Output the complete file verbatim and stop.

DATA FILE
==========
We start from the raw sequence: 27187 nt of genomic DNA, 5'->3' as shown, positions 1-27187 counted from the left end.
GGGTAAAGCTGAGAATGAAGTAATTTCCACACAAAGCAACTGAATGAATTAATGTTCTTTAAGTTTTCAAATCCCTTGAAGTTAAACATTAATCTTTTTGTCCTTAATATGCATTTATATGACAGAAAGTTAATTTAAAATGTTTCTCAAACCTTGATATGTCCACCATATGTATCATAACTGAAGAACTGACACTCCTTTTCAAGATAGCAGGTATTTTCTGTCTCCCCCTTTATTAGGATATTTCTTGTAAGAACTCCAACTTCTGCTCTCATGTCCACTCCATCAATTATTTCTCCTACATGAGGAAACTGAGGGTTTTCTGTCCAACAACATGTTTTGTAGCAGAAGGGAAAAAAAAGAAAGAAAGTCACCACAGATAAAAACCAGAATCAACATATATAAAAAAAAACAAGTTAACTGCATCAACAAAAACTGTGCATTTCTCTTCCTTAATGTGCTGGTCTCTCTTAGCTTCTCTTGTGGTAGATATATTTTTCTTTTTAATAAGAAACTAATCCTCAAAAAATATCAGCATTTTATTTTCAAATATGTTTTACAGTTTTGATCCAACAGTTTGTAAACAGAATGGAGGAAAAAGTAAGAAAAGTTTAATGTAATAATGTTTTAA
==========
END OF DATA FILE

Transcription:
We start from the raw sequence: 27187 nt of genomic DNA, 5'->3' as shown, positions 1-27187 counted from the left end.
GGGTAAAGCTGAGAATGAAGTAATTTCCACACAAAGCAACTGAATGAATTAATGTTCTTTAAGTTTTCAAATCCCTTGAAGTTAAACATTAATCTTTTTGTCCTTAATATGCATTTATATGACAGAAAGTTAATTTAAAATGTTTCTCAAACCTTGATATGTCCACCATATGTATCATAACTGAAGAACTGACACTCCTTTTCAAGATAGCAGGTATTTTCTGTCTCCCCCTTTATTAGGATATTTCTTGTAAGAACTCCAACTTCTGCTCTCATGTCCACTCCATCAATTATTTCTCCTACATGAGGAAACTGAGGGTTTTCTGTCCAACAACATGTTTTGTAGCAGAAGGGAAAAAAAAGAAAGAAAGTCACCACAGATAAAAACCAGAATCAACATATATAAAAAAAAACAAGTTAACTGCATCAACAAAAACTGTGCATTTCTCTTCCTTAATGTGCTGGTCTCTCTTAGCTTCTCTTGTGGTAGATATATTTTTCTTTTTAATAAGAAACTAATCCTCAAAAAATATCAGCATTTTATTTTCAAATATGTTTTACAGTTTTGATCCAACAGTTTGTAAACAGAATGGAGGAAAAAGTAAGAAAAGTTTAATGTAATAATGTTTTAA